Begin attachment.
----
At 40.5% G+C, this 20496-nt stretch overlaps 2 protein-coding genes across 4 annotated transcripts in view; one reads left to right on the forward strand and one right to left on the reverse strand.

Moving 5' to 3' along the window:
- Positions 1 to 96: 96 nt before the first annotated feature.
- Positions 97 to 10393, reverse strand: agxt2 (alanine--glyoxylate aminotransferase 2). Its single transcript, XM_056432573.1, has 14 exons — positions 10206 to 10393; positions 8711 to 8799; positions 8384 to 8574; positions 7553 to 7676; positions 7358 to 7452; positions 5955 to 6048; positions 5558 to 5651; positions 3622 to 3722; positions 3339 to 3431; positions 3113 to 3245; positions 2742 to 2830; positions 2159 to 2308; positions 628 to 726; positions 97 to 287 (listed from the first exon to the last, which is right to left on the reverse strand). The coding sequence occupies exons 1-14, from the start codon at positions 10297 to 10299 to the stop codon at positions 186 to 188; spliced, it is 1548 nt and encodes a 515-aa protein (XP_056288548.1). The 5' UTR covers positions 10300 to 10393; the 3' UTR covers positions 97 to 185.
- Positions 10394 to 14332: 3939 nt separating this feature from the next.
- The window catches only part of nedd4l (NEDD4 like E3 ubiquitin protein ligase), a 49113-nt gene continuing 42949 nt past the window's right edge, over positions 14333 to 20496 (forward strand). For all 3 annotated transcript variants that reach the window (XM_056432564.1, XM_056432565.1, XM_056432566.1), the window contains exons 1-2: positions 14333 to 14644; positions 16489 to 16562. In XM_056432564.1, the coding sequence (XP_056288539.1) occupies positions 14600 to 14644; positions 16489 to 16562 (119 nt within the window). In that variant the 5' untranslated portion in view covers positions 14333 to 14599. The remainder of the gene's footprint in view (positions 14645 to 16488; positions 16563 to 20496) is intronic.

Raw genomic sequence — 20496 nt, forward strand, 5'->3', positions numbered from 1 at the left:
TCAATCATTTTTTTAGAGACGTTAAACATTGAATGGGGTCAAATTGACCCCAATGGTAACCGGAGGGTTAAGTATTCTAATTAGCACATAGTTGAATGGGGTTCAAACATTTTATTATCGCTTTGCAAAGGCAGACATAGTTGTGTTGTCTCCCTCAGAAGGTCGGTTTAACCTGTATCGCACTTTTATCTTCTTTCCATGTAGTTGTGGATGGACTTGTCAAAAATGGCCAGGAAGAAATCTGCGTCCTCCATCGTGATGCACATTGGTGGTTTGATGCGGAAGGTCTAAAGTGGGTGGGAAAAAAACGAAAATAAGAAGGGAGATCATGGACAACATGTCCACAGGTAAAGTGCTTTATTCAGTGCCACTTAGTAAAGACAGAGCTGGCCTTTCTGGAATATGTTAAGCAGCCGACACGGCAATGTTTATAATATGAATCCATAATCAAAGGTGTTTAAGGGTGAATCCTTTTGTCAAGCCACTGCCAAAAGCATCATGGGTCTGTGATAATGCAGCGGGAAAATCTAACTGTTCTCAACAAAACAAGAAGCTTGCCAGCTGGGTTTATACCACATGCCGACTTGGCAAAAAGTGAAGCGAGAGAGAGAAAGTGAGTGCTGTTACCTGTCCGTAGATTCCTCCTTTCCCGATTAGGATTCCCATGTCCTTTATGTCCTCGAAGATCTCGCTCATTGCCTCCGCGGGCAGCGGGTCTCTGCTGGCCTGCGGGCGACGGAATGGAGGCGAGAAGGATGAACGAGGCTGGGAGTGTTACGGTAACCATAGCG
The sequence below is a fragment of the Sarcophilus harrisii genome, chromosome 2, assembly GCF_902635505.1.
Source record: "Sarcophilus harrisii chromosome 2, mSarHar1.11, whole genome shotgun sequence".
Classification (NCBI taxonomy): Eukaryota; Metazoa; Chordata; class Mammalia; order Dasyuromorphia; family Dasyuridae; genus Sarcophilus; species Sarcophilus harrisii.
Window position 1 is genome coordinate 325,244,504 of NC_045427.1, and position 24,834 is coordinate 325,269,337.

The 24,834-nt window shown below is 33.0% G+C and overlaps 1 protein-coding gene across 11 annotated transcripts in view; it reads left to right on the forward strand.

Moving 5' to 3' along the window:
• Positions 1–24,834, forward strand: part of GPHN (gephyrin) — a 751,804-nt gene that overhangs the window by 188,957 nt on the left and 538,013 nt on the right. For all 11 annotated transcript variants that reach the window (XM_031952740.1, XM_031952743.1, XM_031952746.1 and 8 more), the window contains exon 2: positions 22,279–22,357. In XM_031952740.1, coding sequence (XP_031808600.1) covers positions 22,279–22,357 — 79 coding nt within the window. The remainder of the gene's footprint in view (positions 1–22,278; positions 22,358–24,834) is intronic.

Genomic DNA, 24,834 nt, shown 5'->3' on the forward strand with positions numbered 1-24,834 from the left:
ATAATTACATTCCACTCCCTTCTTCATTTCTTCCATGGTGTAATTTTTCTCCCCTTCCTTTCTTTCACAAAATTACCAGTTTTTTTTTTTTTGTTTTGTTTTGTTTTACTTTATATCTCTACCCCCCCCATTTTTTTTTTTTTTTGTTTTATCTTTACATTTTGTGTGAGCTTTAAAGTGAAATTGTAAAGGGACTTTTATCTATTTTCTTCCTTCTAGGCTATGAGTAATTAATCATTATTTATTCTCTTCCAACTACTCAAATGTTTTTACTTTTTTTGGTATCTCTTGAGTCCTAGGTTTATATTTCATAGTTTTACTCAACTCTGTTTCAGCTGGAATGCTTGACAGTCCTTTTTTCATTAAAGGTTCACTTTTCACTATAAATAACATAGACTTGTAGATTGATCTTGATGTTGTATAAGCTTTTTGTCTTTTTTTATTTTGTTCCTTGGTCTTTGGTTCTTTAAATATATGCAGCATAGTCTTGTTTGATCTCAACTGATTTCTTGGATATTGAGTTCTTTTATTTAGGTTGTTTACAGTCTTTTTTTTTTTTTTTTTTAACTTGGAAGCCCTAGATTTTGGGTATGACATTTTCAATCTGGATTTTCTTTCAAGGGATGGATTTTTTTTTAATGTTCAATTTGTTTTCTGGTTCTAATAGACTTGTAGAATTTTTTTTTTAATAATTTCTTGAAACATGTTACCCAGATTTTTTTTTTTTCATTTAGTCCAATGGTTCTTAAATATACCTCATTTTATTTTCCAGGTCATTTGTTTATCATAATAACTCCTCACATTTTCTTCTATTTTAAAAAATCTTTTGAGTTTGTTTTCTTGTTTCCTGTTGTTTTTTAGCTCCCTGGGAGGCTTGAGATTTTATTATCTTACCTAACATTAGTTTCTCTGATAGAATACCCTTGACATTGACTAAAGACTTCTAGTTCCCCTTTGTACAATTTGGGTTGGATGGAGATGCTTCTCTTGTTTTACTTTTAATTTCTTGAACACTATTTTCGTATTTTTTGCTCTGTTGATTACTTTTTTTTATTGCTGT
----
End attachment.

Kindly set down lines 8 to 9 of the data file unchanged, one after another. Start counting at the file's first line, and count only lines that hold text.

TCAATCATTTTTTTAGAGACGTTAAACATTGAATGGGGTCAAATTGACCCCAATGGTAACCGGAGGGTTAAGTATTCTAATTAGCACATAGTTGAATGGGGTTCAAACATTTTATTATCGCTTTGCAAAGGCAGACATAGTTGTGTTGTCTCCCTCAGAAGGTCGGTTTAACCTGTATCGCACTTTTATCTTCTTTCCATGTAGTTGTGGATGGACTTGTCAAAAATGGCCAGGAAGAAATCTGCGTCCTCCATCGTGATGCACATTGGTGGTTTGATGCGGAAGGTCTAAAGTGGGTGGGAAAAAAACGAAAATAAGAAGGGAGATCATGGACAACATGTCCACAGGTAAAGTGCTTTATTCAGTGCCACTTAGTAAAGACAGAGCTGGCCTTTCTGGAATATGTTAAGCAGCCGACACGGCAATGTTTATAATATGAATCCATAATCAAAGGTGTTTAAGGGTGAATCCTTTTGTCAAGCCACTGCCAAAAGCATCATGGGTCTGTGATAATGCAGCGGGAAAATCTAACTGTTCTCAACAAAACAAGAAGCTTGCCAGCTGGGTTTATACCACATGCCGACTTGGCAAAAAGTGAAGCGAGAGAGAGAAAGTGAGTGCTGTTACCTGTCCGTAGATTCCTCCTTTCCCGATTAGGATTCCCATGTCCTTTATGTCCTCGAAGATCTCGCTCATTGCCTCCGCGGGCAGCGGGTCTCTGCTGGCCTGCGGGCGACGGAATGGAGGCGAGAAGGATGAACGAGGCTGGGAGTGTTACGGTAACCATAGCG
The sequence below is a fragment of the Sarcophilus harrisii genome, chromosome 2, assembly GCF_902635505.1.